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Oxblood Glaze, How To Have A Green Where The Glazed Is Not Reduced


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Hello,

I am testing some oxblood glazes on tea bowls. I am trying to have the red where the bowls are reduced and green where they are oxidized, just like the one i am posting here. In my versions, the areas are not reduced are always transparent/colourless. Do you think it is  a problem of chemistry or a firing problem?

Looking at the color clay of this bowl, It seems it is fired with a light reduction. Do you agree? If I use an iron-bearing clay, it comes much darker after reduction.

 

many thanks

 

Marcello

 

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I have gotten green and red in ^6 reduction using Panama Red from John Britt's article in CM . Will post a photo. 

Here are some recipes from his article.

 

 

GLAZE RECIPES  Cone 6 Reduction

from John Britt

 

 

JEFF’S  RED 1 Cone 6 reduction

41.90 Potash Feldspar

26.20 Silica 

8.40 Whiting 

8.70 Dolomite

13.00 Ferro Frit 3134 

1.70 Zinc 

4.40 Barium Carbonate  

 

0.50 Copper Carbonate 

 2.60 Tin Oxide

1.00 Bentonite      

 

PANAMA RED Cone 6 Reduction   Can go green on Porcelain where oxidized.

45.50 Potash Feldspar                 

16.30 Silica  

2.70 Whiting

2.70 Kaolin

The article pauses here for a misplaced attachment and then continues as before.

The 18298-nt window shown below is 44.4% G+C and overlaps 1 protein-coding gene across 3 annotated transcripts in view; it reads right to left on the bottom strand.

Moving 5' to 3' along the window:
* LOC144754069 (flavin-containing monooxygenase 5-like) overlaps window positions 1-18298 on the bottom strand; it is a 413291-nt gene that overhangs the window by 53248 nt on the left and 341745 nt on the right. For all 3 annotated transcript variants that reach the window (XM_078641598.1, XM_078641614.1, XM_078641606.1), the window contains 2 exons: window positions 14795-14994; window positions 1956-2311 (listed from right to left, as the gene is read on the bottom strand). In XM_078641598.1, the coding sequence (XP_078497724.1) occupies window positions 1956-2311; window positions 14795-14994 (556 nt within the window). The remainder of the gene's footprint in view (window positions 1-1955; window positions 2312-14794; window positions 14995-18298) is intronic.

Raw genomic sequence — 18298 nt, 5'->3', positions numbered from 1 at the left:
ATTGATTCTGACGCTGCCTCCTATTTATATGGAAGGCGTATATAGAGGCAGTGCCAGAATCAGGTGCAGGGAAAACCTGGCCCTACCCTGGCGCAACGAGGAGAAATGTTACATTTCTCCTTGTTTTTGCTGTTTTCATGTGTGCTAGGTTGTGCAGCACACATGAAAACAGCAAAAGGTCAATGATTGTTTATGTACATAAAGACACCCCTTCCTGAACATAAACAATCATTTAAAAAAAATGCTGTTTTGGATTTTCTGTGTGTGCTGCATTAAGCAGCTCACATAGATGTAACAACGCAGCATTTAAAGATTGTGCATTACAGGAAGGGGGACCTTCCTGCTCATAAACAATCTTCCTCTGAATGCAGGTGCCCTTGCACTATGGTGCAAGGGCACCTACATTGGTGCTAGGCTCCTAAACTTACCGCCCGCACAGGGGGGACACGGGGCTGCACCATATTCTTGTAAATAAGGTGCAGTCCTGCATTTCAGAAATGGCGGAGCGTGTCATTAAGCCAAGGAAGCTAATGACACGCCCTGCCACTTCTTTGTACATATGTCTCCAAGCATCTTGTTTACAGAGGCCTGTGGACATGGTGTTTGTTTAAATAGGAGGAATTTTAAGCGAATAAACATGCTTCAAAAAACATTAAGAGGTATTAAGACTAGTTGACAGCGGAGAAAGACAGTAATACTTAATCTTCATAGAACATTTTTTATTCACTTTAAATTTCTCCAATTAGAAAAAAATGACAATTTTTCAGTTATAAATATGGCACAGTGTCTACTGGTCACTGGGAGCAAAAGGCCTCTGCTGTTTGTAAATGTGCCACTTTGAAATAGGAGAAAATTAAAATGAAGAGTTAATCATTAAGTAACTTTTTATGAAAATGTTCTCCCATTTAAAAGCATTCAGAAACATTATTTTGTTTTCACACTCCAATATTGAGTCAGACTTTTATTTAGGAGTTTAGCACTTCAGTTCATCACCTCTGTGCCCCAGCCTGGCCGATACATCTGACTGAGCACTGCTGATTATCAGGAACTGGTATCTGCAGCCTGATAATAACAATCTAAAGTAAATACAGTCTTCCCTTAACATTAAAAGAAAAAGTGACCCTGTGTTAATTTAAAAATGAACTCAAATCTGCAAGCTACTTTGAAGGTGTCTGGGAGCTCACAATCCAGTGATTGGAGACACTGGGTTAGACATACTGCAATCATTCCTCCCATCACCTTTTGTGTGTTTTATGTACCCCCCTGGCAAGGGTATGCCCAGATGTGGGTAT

8.00 Dolomite                       

11.00 Gerstley Borate                 

10.00 Ferro Ferro 3110                      

4.30 Strontium Carbonate             

2.70 Zinc Oxide                      

 

2.70 Tin Oxide                       

1.80 Copper Carbonate   

 

            

Cone 6 Copper Red Cone 6 Reduction

43.70 Ferro 3110                      

21.00 Silica

15.10 Kaolin                      

 1.00 Whiting                         

 4.20 Dolomite                       

 9.40 Gerstley Borate                 

 1.90 Zinc Oxide                      

 

2.00 Tin Oxide                       

2.00 Copper Carbonate   

 

Selsor Copper Red Cone 6 reduction

56.25 Nepheline Syenite             

12.50 Gerstley Borate                 

10.41 Whiting                         

20.83 Silica                         

 

1.5 Tin Oxide                       

0.8 Copper Carbonate                

 

from John Britts  alteration in CM Oct. 2009 or 10 some glazes had errors and were corrected in Nov.issue.

Selsor Oribe Cone 6 reduction  This is a green glaze that John developed from the above red.

56.25 Nepheline Syenite             

12.50 Gerstley Borate                 

10.41 Whiting                         

20.83 Silica                         

 

1.0  - 5.00 Copper Carbonate     

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Thank you Marcia!

 

can I please see also the foot of  your nice work?

Any additional info about the firing schedule would help. I will certainly try, even if I fire at cone 10. 

Certainly with a lower temperature the iron bearing clay should come out lighter.

I have tested some britt's oxblood at cone 10- Some of them are really good (I am posting an example) but they come colorless where copper hasn't turned red.

 

I am thinking also what would happen adding a little iron in the glaze, How knows if it would effect the reduction? If copper burns away, maybe a little iron would keep the glaze green. It would be a celadon maybe?